One character that has been an enduring presence on movie screens pretty much since the movies were born is Tarzan. Well over 75 films have been made featuring the famous ape man. Today we’re going to look at a film featuring one of the most famous versions of Tarzan…the one played by former Olympic swimmer Johnny Weissmuller. In twelve films he went up against all sorts of jungle dangers, but in today’s film, 1943’s “Tarzan Triumphs,” he must tangle with a bigger threat…Nazis.
The film begins with Tarzan’s son Boy (Johnny Sheffield) and Cheetah (by the way, Cheetah’s a chimp) getting into trouble when they get caught on a small ledge while trying to catch a look at the jungle city of Pallandria. Zandra (Frances Gifford), daughter of the cities ruler, tries to save Boy, but she gets stuck too. But, leave it to Tarzan (Weissmuller) to save the day.
Now, Jane (often played by Maureen O’Sullivan) is absent this time around. She’s had to go back to London to assist her sick mother, but she does send her jungle man a letter. In this letter, she describes the Nazi threat that is affecting the rest of the world. Little does Tarzan know that he will soon experience this first hand. A plane load of German’s ends up flying over Tarzan’s jungle in search of resources they can use in their war effort. Several soldiers parachute out, but one, Lt Schmidt (Rex Williams) gets separated. He tries to radio for help, but a flock of startled birds ends up ramming into the plane sent to rescue him, causing the plane to crash. I think it’s very likely this sequence inspired a similar scene in “Indiana Jones and the Last Crusade.”
Tarzan soon rescues Schmidt, unaware that he is a Nazi. Back at Tarzan’s pad, the soldier tries to get his radio working again, but keeps having trouble as Cheetah keeps stealing a vital piece. Meanwhile, the other Nazi soldiers have come to the city Pallandria. At first they are welcomed, but Zandra soon starts to see their evil ways and flees after they kill her brother. She sets out to get Tarzan’s help, but the ape man refuses to join the fight. Zandra, on the other hand, believes she must go back and help her people. Probably a good thing too since if Jane ever found out how cozy she was starting to get with Tarzan there’d be big trouble.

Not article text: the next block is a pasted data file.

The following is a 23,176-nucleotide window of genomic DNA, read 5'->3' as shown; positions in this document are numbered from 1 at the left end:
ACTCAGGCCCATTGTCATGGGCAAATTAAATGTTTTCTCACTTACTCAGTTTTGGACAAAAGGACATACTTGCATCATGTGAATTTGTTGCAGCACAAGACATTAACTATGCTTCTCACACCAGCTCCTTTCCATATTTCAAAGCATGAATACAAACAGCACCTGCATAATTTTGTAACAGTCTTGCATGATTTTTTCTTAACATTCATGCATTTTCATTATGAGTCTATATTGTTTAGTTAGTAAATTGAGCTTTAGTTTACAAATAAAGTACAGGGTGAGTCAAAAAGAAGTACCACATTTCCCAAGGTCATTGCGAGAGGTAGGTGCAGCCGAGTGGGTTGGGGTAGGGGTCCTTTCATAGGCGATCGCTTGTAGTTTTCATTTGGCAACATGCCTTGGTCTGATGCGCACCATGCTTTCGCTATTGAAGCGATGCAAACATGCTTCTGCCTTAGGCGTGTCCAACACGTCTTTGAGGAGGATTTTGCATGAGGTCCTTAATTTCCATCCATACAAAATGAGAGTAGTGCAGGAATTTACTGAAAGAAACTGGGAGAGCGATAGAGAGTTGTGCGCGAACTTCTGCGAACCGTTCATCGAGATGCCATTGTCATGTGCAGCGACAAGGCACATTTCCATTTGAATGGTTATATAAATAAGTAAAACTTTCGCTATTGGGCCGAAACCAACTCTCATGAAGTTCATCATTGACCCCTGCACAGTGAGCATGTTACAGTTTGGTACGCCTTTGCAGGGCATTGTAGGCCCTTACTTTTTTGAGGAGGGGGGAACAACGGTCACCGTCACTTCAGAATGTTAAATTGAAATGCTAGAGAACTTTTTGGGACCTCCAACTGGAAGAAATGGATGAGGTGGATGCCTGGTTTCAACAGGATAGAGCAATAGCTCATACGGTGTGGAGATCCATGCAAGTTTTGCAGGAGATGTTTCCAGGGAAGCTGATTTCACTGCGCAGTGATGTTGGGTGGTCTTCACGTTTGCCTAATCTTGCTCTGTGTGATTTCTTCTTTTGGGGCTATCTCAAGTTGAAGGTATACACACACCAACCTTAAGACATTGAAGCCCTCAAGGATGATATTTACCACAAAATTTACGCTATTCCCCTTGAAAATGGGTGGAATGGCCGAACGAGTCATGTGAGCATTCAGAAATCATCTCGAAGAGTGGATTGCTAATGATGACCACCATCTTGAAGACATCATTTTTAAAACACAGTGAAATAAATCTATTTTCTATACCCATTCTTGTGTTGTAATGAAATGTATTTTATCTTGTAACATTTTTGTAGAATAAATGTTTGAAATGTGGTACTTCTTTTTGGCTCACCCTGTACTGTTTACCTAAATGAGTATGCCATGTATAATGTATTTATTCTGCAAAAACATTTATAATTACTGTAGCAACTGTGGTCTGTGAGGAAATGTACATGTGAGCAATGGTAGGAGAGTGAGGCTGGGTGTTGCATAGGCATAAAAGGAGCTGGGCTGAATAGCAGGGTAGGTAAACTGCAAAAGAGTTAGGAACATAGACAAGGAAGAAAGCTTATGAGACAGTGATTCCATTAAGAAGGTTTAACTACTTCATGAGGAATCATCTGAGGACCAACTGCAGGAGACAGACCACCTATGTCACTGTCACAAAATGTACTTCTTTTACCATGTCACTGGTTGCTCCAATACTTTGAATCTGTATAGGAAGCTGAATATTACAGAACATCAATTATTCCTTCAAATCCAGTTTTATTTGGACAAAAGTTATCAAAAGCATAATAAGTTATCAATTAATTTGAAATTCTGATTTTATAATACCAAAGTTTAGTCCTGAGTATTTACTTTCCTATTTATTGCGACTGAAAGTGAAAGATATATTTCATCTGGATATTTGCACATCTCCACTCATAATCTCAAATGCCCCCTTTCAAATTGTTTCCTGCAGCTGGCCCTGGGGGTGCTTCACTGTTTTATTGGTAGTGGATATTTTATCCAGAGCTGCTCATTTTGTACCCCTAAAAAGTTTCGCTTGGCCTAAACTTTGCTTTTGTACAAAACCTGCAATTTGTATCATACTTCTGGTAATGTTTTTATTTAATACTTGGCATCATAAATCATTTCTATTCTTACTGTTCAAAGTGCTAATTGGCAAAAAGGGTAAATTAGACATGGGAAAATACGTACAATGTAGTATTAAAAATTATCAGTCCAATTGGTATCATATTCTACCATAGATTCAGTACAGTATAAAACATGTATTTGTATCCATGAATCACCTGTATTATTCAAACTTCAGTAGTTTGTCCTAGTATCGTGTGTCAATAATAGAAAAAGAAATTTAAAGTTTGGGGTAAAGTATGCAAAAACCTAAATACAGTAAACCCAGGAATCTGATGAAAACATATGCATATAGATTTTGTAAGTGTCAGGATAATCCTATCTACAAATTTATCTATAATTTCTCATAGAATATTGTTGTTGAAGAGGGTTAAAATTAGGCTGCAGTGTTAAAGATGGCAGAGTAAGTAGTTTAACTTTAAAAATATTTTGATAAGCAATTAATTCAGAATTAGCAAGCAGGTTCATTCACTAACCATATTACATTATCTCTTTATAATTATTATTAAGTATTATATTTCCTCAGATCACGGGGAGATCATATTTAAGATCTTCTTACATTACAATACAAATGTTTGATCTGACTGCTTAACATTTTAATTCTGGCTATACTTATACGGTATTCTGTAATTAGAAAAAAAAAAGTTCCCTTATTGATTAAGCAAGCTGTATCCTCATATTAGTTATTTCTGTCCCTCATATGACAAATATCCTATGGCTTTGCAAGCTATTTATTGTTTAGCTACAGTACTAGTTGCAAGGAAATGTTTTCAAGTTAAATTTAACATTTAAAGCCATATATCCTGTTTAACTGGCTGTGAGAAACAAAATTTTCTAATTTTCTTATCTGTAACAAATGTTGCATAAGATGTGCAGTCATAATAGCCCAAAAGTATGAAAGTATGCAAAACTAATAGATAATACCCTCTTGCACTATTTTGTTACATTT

Zandra heads back for the city and Tarzan follows her. While he is gone, the Nazis come for Schmidt’s radio, but they are still missing the piece Cheetah has been stealing. The Nazis are just about to start torturing Boy until he tells them where the piece is when Tarzan arrives to save him. But they manage to shoot him down as he swings from vine to vine. The Germans then take off with the radio and Boy, but good old Cheetah leads Zandra to Tarzan and they nurse him back to health. Now, it’s personal and Tarzan sets out to lead the people of the city in fighting against the Nazi invaders.
Doing a fairly detailed synopsis of the film’s plot is always a part of my reviews, but if you’re like me, the words “Tarzan fights Nazis” would’ve been enough to convince you to check this one out. I mean let’s face it, you’ve got one of the ultimate screen heroes battling the villains that beat all villains. How can you go wrong?
All elements work very well together here. Weissmuller is great as Tarzan! I’m sure for some modern viewers, it’ll take a little time to get used to the “Me Tarzan, you Jane” style of delivery. It’s been so parodied over the years, many might not be inclined to take it seriously. But give it some time. The payoff is so worth it! I loved hearing him rally the villagers to fight with simple orders like, “Take gun, kill Nazis.”
Frances Gifford does a fine job filling in for the absent Jane. Her character is beautiful and strong and certainly not helpless, even though she often goes to Tarzan for aid. Hey, it’s his movie, after all. She does seem to get a bit too close to our hero with the Mrs out of the picture for a while, but Tarzan, of course, stays ever-faithful to Jane. The scene stealer of the supporting cast, however, is Cheetah. This talented chimp provides a lot of comedy and contributes to some of the actions scenes as well. Believe it or not, Cheetah actually gets to gun down several Nazis in the film’s climactic battle.
Tarzan films are not deep…they don’t represent great cinematic achievements. What they are is a lot of fun! Watching “Tarzan Triumphs” today, it’s interesting to try and put yourself in the mind of a kid growing up in 1943, dealing with living in a world at war. It’s tough, but you get go to the movies on Saturday and watch your hero take down those dirty Nazis on the big screen. Yeah…that’s fun at the movies, folks!